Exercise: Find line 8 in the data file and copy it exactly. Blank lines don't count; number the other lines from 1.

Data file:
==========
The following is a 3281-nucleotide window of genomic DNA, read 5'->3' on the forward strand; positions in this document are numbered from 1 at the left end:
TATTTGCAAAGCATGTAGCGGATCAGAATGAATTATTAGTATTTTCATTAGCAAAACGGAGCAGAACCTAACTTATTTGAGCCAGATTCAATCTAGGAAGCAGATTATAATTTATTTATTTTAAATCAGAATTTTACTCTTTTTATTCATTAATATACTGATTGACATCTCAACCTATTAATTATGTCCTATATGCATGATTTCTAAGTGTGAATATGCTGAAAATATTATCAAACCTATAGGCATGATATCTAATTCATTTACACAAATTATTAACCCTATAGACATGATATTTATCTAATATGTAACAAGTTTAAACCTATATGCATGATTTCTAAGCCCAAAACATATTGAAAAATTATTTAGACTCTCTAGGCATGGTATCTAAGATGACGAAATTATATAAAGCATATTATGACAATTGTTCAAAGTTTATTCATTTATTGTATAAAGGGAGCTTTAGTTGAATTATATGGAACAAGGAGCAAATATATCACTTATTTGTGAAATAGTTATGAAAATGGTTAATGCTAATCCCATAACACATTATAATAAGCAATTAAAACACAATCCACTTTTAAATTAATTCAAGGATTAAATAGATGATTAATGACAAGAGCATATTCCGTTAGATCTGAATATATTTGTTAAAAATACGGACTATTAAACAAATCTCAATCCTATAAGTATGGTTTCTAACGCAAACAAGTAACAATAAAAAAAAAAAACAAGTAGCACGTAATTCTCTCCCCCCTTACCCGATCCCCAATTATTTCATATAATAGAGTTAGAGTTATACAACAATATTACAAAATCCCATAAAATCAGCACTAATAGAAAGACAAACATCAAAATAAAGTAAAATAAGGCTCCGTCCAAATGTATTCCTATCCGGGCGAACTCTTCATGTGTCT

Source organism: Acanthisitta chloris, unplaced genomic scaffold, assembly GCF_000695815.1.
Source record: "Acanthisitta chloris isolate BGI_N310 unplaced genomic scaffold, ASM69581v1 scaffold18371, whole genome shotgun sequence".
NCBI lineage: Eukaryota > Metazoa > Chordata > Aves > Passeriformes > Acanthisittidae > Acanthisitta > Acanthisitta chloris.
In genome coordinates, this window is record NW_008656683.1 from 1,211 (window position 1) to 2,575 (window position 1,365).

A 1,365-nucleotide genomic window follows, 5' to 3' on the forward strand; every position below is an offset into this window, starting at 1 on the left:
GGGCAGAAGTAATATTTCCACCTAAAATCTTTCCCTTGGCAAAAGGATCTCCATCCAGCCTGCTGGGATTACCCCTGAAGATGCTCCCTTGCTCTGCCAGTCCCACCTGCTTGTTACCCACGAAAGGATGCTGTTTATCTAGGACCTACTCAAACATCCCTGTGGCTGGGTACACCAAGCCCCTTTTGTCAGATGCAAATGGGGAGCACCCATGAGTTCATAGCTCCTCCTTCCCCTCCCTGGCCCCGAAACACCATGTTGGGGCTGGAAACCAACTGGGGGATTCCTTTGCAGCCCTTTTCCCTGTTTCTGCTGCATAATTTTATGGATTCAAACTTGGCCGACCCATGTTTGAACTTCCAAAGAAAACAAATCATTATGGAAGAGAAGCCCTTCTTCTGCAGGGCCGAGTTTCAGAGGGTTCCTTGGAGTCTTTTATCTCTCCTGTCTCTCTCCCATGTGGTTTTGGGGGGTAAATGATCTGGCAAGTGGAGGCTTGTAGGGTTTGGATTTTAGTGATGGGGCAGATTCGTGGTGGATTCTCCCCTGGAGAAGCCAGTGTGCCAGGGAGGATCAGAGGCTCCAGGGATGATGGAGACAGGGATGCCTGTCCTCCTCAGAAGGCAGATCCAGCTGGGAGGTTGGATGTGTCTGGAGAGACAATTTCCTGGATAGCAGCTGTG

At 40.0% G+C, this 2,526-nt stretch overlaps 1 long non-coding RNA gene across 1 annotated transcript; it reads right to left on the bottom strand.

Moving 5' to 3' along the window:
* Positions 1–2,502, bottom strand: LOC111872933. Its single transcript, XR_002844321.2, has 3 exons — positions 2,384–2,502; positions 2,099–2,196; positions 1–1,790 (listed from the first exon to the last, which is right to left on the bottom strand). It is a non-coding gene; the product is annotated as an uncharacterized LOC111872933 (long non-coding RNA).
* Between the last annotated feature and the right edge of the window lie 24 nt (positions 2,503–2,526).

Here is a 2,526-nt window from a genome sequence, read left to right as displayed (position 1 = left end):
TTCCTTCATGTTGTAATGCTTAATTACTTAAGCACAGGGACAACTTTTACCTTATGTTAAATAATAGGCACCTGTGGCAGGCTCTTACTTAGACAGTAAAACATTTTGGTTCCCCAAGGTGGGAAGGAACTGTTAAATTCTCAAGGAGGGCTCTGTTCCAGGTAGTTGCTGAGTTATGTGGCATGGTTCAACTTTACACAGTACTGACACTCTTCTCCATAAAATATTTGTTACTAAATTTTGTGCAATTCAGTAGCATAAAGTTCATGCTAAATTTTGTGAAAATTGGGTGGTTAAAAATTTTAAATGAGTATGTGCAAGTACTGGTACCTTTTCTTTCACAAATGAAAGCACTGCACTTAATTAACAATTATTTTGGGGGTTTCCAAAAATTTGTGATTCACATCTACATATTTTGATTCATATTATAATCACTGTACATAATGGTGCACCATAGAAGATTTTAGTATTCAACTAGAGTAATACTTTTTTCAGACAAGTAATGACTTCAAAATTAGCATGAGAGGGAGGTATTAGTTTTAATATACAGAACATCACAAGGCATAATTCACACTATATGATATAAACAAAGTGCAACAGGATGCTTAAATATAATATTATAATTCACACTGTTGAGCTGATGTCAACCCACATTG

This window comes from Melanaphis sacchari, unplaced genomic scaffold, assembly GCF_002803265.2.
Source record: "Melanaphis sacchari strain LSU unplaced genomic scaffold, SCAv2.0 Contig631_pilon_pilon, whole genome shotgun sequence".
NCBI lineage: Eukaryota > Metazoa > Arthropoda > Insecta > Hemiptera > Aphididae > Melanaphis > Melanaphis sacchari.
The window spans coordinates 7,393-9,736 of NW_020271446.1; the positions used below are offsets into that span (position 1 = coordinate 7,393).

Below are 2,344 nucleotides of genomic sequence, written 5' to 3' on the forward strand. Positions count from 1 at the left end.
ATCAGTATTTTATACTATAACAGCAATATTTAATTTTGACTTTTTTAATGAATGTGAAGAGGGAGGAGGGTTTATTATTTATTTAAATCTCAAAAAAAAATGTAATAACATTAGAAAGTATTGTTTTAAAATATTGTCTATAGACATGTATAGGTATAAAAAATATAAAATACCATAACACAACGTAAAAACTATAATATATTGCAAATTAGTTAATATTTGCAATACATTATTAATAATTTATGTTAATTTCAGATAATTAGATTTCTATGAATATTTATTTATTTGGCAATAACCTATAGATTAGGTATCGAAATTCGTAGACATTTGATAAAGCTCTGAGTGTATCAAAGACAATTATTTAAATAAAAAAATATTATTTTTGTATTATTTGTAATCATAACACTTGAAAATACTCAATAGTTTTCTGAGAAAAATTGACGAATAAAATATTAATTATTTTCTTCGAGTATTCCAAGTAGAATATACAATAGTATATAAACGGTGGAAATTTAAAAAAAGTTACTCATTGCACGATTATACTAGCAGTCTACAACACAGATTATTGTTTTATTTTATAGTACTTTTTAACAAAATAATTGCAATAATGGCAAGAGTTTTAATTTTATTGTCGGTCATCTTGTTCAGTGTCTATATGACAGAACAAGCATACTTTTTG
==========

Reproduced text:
GGGCAGAAGTAATATTTCCACCTAAAATCTTTCCCTTGGCAAAAGGATCTCCATCCAGCCTGCTGGGATTACCCCTGAAGATGCTCCCTTGCTCTGCCAGTCCCACCTGCTTGTTACCCACGAAAGGATGCTGTTTATCTAGGACCTACTCAAACATCCCTGTGGCTGGGTACACCAAGCCCCTTTTGTCAGATGCAAATGGGGAGCACCCATGAGTTCATAGCTCCTCCTTCCCCTCCCTGGCCCCGAAACACCATGTTGGGGCTGGAAACCAACTGGGGGATTCCTTTGCAGCCCTTTTCCCTGTTTCTGCTGCATAATTTTATGGATTCAAACTTGGCCGACCCATGTTTGAACTTCCAAAGAAAACAAATCATTATGGAAGAGAAGCCCTTCTTCTGCAGGGCCGAGTTTCAGAGGGTTCCTTGGAGTCTTTTATCTCTCCTGTCTCTCTCCCATGTGGTTTTGGGGGGTAAATGATCTGGCAAGTGGAGGCTTGTAGGGTTTGGATTTTAGTGATGGGGCAGATTCGTGGTGGATTCTCCCCTGGAGAAGCCAGTGTGCCAGGGAGGATCAGAGGCTCCAGGGATGATGGAGACAGGGATGCCTGTCCTCCTCAGAAGGCAGATCCAGCTGGGAGGTTGGATGTGTCTGGAGAGACAATTTCCTGGATAGCAGCTGTG